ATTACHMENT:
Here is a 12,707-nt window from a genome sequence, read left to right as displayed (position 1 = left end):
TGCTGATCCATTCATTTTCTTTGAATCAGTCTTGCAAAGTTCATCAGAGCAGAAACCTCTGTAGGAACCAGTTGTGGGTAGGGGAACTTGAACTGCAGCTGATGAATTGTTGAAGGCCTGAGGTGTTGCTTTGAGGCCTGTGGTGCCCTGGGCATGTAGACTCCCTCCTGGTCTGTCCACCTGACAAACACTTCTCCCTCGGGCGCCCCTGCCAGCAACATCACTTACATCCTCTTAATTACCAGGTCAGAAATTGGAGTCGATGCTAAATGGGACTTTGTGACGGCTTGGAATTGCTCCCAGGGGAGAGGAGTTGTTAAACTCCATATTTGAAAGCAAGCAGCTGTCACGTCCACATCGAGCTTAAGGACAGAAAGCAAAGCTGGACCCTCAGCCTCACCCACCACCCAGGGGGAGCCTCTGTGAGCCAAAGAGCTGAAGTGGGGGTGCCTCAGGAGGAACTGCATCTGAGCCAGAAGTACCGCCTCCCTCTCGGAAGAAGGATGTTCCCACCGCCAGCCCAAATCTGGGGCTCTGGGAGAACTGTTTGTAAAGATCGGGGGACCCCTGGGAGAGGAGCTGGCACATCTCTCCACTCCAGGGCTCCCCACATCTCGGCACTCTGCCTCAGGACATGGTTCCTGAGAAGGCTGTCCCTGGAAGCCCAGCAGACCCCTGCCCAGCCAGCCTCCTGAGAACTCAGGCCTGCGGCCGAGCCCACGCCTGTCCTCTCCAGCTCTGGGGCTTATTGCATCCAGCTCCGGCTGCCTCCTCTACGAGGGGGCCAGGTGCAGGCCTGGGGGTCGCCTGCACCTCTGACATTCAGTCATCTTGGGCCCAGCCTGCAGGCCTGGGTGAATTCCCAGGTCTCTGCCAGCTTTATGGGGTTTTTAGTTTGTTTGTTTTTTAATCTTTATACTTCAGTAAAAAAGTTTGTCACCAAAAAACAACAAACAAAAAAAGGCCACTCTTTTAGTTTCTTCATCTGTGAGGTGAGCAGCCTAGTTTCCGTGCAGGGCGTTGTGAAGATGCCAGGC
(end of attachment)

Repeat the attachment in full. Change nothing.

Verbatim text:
Here is a 12,707-nt window from a genome sequence, read left to right as displayed (position 1 = left end):
TGCTGATCCATTCATTTTCTTTGAATCAGTCTTGCAAAGTTCATCAGAGCAGAAACCTCTGTAGGAACCAGTTGTGGGTAGGGGAACTTGAACTGCAGCTGATGAATTGTTGAAGGCCTGAGGTGTTGCTTTGAGGCCTGTGGTGCCCTGGGCATGTAGACTCCCTCCTGGTCTGTCCACCTGACAAACACTTCTCCCTCGGGCGCCCCTGCCAGCAACATCACTTACATCCTCTTAATTACCAGGTCAGAAATTGGAGTCGATGCTAAATGGGACTTTGTGACGGCTTGGAATTGCTCCCAGGGGAGAGGAGTTGTTAAACTCCATATTTGAAAGCAAGCAGCTGTCACGTCCACATCGAGCTTAAGGACAGAAAGCAAAGCTGGACCCTCAGCCTCACCCACCACCCAGGGGGAGCCTCTGTGAGCCAAAGAGCTGAAGTGGGGGTGCCTCAGGAGGAACTGCATCTGAGCCAGAAGTACCGCCTCCCTCTCGGAAGAAGGATGTTCCCACCGCCAGCCCAAATCTGGGGCTCTGGGAGAACTGTTTGTAAAGATCGGGGGACCCCTGGGAGAGGAGCTGGCACATCTCTCCACTCCAGGGCTCCCCACATCTCGGCACTCTGCCTCAGGACATGGTTCCTGAGAAGGCTGTCCCTGGAAGCCCAGCAGACCCCTGCCCAGCCAGCCTCCTGAGAACTCAGGCCTGCGGCCGAGCCCACGCCTGTCCTCTCCAGCTCTGGGGCTTATTGCATCCAGCTCCGGCTGCCTCCTCTACGAGGGGGCCAGGTGCAGGCCTGGGGGTCGCCTGCACCTCTGACATTCAGTCATCTTGGGCCCAGCCTGCAGGCCTGGGTGAATTCCCAGGTCTCTGCCAGCTTTATGGGGTTTTTAGTTTGTTTGTTTTTTAATCTTTATACTTCAGTAAAAAAGTTTGTCACCAAAAAACAACAAACAAAAAAAGGCCACTCTTTTAGTTTCTTCATCTGTGAGGTGAGCAGCCTAGTTTCCGTGCAGGGCGTTGTGAAGATGCCAGGC